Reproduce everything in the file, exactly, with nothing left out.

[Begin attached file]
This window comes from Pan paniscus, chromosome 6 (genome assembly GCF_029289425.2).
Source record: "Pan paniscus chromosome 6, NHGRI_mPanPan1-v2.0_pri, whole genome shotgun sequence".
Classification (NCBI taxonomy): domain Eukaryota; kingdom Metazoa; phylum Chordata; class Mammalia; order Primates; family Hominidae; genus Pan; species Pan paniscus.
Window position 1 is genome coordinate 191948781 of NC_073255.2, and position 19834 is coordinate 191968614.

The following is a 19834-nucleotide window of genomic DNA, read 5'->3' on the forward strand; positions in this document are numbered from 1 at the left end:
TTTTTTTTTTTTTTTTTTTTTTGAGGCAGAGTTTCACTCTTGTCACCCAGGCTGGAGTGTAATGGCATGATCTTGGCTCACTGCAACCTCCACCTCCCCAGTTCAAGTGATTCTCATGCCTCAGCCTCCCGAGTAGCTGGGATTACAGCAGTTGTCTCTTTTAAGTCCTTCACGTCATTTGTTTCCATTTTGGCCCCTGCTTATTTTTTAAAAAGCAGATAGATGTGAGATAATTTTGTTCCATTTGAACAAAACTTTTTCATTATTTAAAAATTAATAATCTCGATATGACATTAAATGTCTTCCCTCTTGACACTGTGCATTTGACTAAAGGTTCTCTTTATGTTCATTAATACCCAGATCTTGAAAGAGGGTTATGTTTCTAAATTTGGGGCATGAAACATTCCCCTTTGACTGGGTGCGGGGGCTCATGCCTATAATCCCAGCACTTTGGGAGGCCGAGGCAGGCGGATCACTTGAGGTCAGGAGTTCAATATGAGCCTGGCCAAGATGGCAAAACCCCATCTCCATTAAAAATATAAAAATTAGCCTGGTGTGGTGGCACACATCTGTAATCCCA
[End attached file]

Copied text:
This window comes from Pan paniscus, chromosome 6 (genome assembly GCF_029289425.2).
Source record: "Pan paniscus chromosome 6, NHGRI_mPanPan1-v2.0_pri, whole genome shotgun sequence".
Classification (NCBI taxonomy): domain Eukaryota; kingdom Metazoa; phylum Chordata; class Mammalia; order Primates; family Hominidae; genus Pan; species Pan paniscus.
Window position 1 is genome coordinate 191948781 of NC_073255.2, and position 19834 is coordinate 191968614.

The following is a 19834-nucleotide window of genomic DNA, read 5'->3' on the forward strand; positions in this document are numbered from 1 at the left end:
TTTTTTTTTTTTTTTTTTTTTTGAGGCAGAGTTTCACTCTTGTCACCCAGGCTGGAGTGTAATGGCATGATCTTGGCTCACTGCAACCTCCACCTCCCCAGTTCAAGTGATTCTCATGCCTCAGCCTCCCGAGTAGCTGGGATTACAGCAGTTGTCTCTTTTAAGTCCTTCACGTCATTTGTTTCCATTTTGGCCCCTGCTTATTTTTTAAAAAGCAGATAGATGTGAGATAATTTTGTTCCATTTGAACAAAACTTTTTCATTATTTAAAAATTAATAATCTCGATATGACATTAAATGTCTTCCCTCTTGACACTGTGCATTTGACTAAAGGTTCTCTTTATGTTCATTAATACCCAGATCTTGAAAGAGGGTTATGTTTCTAAATTTGGGGCATGAAACATTCCCCTTTGACTGGGTGCGGGGGCTCATGCCTATAATCCCAGCACTTTGGGAGGCCGAGGCAGGCGGATCACTTGAGGTCAGGAGTTCAATATGAGCCTGGCCAAGATGGCAAAACCCCATCTCCATTAAAAATATAAAAATTAGCCTGGTGTGGTGGCACACATCTGTAATCCCA